The incidents of harassment of medical staff by Tablighi Jamaat members are not something new, yet there is a strong sense of denial regarding this in certain section of people. They allege that all these stories are somehow cooked up by some media outlets or social media ‘trolls’ to incite hatred against Muslims and that Jamaatis are not at fault.
But this time, a medical nurse has come on camera and recorded her first-hand experience of dealing with Jamaatis under her care. The nurse who is posted in an isolation ward at LNJP hospital at New Delhi was interviewed by an India TV reporter and she described her ordeal with Jamaati patients in detail. Her testimony, based on her direct interaction, gives us a better insight into the problem.
English translation of Nurse’s interview (both of above videos) –
Nurse: They (the Jamaati patients) said this is bad food, it’s cold, they tried to force me to eat it, and tore my PPE kit.
Reporter: Which quarantine centre are you talking about? Tell us exactly what happened.
Nurse: I am talking about this (LNJP) hospital. They are all Mohammedans, from the Jamaat. But not the foreign Jamaatis. They did not like the food, and wanted me to first have it. 15-20 of them tried to catch hold of me, and I pushed away the food cart and ran out of there. They caught hold of my kit from behind and tore it. I reached out to a doctor for help and lodged a formal complaint.
Reporter: Has any action been taken against those patients?
Nurse: Nothing has happened till now. I have complained to the CMO (Chief Medical Officer) as well. I am still feeling bad. I used to think earlier that they (media) are deliberately showing them (Jamaatis) in a bad light; it can’t be true. After all they are also human beings. But now I have realised that it is really true that they would have spat and would have urinated as well; these people are not trustworthy. At least I can not trust them any more.
Reporter: So did you feel bad when they started physically attacking you over food, and did they catch hold of your neck to force you to eat that food?
Nurse: Yes, they tried to catch hold of my neck and tried to force my head into the food. I somehow escaped but they caught hold of my back (and tore the PPE kit).
Reporter: Did you feel bad that people belonging to a Jamaat are behaving like this?
Nurse: Sir, I really felt very bad. I am a strong person and I am able to help myself but there could have been some other nurse. Do these Indian Muslims feel any shame? At least they could have thought that since we are eating for so many days, why to fight with a woman over such a thing. Or in case they did not like the food, they could have simply refused it.
Reporter: But you were taking good care of them. Isn’t that true?
Nurse: Sir, although its inappropriate to brag about the donations you make, God Almighty is watching it all. But apart from whatever food is available, I have helped them with my personal finances as well. There were a few Indonesian Jamaatis who said they are not able to get tea for quite some days. For them I purchased sugar, tea leaves and made arrangements for them to make tea for themselves in our (staff) room. They never said a bad word to me.
Reporter: Do you feel bad that the same Jamaatis who were being taken good care of by you were the people who behaved badly.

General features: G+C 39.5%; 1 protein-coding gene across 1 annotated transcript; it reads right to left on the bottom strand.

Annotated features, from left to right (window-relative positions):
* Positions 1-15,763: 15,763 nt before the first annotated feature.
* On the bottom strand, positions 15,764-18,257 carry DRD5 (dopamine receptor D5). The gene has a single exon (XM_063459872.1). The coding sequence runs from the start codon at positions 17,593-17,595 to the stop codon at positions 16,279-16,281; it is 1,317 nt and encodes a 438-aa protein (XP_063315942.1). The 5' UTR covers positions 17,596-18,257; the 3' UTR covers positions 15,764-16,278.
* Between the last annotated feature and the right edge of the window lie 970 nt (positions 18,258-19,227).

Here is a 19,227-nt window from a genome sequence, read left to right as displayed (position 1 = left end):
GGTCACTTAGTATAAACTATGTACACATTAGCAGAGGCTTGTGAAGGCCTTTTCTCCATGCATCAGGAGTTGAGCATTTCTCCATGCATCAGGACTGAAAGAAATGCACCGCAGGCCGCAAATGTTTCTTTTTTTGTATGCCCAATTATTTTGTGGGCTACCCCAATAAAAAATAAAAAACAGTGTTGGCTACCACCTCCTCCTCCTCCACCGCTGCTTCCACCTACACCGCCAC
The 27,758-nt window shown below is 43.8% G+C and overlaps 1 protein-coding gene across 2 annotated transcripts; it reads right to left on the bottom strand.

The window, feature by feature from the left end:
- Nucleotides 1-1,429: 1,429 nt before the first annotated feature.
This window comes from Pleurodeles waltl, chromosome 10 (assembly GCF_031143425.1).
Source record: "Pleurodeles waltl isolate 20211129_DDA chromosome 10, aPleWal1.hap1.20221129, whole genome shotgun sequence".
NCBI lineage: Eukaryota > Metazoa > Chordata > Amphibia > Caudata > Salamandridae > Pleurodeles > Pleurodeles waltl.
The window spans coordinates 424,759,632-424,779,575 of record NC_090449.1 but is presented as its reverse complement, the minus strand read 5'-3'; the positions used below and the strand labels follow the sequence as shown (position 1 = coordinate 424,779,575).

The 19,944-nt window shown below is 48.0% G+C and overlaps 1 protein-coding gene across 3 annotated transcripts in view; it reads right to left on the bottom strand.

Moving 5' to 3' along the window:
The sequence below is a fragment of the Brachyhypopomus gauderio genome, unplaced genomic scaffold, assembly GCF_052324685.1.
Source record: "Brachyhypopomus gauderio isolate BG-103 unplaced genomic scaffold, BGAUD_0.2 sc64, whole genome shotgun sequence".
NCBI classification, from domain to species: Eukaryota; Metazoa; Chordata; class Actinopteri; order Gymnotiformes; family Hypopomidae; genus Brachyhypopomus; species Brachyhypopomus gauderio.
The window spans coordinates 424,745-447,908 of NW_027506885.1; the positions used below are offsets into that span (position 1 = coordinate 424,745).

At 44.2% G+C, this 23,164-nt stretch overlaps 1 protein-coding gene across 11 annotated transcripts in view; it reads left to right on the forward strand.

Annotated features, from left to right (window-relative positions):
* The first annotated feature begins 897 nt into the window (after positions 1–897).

Nurse: You see. What can be done?
One thing that should be noted, lest someone accuses the nurse of “Islamophobia” or being biased against Jamaatis, is that she has not complained against Indonesian Jamaatis who are part of the same group of patients. She has pointed out only the local Jamaatis and it is as if local Jamaatis have been taught to be adamant and non-cooperative with authorities. There have been a number of cases where coordinated attacks with criminal intent have been used against health care workers across the country by Jamaatis or their supporters.
In the same LNJP hospital, one Jamaati patient started hurling abuses and passed vulgar comments on a female resident doctor on duty. And when the doctor accompanying her objected, the patient gathered other patients of the ward and started threatening the doctors and the staff on duty. In a Ghaziabad hospital, Jamaatis allegedly roamed around nude and made vulgar signs and misbehaved with nurses and medical staff. Some attendees of the Tablighi Jamaat event who are being held in a quarantine facility run by the railways are said to have spat at doctors and misbehaved.
The situation of health workers is grimmer outside the confines of hospital. Out there, they are being subjected to violent and potentially fatal resistance by Jamaat supporters.
Medical professionals, including two lady doctors were attacked in Indore with stones, while in Padarayanapura ward in Bengaluru, medical professionals and police were thrashed by a mob for quarantining Covid suspects as recently as 20 April. In Moradabad, where stones were pelted at doctors and policemen, SSP Muradabad has confirmed that the attack was a planned and coordinated one.
In view of such potentially catastrophic events, a common citizen is bound to ask why Jamaat members are attacking our ‘first line of defence’ against Corona pandemic. Is it just a series of knee-jerk reactions by individuals to the turmoil that corona has brought in its wake, or is it a much deeper malaise that is making such people systematically derail our system and administration, giving a window to chaos. Only time will tell.
(Featured image: representative only)
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